China and other strategic adversaries are using "both legal and illegal means to acquire American 'know how" according to Michael Orlando, who serves as acting director for National Counterintelligence and Security Center (NCSC) a branch of the Office of the Director of National Intelligence.
A new brief from the NCSC warned the United States must do more to secure 'critical technologies' including quantum computation, semiconductors and emerging technology in the emerging bioeconomy sector.
China targeting American firms for corporate espionage and intellectual property theft is nothing new. The CCP believes that dominating emerging and high-tech sectors like artificial intelligence will give it an economic edge, or at the very least achieve "strategic parity" with the United Sates.
According to Edward You, the national counterintelligence officer for "emerging and disruptive technologies" the Chinese government is "collecting medical, health and genetic data around the world." In the shadow of a coronavirus pandemic the value of health data has become increasingly important: "the country that builds the best database of information will have an 'edge' on developing cures for future pandemics, and China already has an advantage," You added.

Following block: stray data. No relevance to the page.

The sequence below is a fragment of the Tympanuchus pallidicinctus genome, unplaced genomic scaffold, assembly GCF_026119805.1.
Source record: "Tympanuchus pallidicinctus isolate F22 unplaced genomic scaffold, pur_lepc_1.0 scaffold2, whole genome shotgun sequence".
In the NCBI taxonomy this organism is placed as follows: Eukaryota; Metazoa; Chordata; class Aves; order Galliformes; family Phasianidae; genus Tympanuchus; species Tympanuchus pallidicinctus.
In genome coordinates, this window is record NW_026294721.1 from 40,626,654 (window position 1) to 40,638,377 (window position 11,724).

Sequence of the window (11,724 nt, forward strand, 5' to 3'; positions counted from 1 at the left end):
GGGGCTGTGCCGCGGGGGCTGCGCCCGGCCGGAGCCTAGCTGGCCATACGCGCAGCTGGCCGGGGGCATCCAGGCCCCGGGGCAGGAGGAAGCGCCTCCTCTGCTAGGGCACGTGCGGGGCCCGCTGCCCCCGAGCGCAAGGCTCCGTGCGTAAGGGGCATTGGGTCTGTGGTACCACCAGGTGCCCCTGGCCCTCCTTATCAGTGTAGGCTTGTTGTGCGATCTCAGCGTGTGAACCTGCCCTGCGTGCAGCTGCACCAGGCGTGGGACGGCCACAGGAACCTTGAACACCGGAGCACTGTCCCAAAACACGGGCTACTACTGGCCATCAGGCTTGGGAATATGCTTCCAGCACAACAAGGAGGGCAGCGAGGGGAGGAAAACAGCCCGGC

China's track record of activities in Xinjiang included genetic testing to "track" the Uyghur minority according to a 2019 New York Times report. Efforts to obtain genetic information have been ongoing for at least a decade. Chinese bio-tech company BGI, in cooperation with the People's Liberation Army developed a neonatal genetic test that has been used to collect genetic information on 'millions'. The NCSC notes that BGI acquired an unnamed American genomics firm in 2013. It also highlighted another Chinese firm, WuXi, which owns a Pfizer manufacturing plan in China, made a substantial capital investment in 23andMe, a consumer genetics company, in 2015.
In short, "they are developing the world's largest bio database. Once they have access to your genetic data, it's not something you can change like a pin code." warned Mr. You.
23AndMe pushed back, saying fears about Chinese data theft are 'misplaced.' Jacquie Cooke Haggarty, the company's deputy general counsel put out a statement which reads: "Wuxi has a less than 1% investment in 23andMe and has never received any customer data. No data has ever been shared with a Chinese-owned company and no investor has access to the data. All of our testing is performed and has always been performed in U.S.-based laboratories."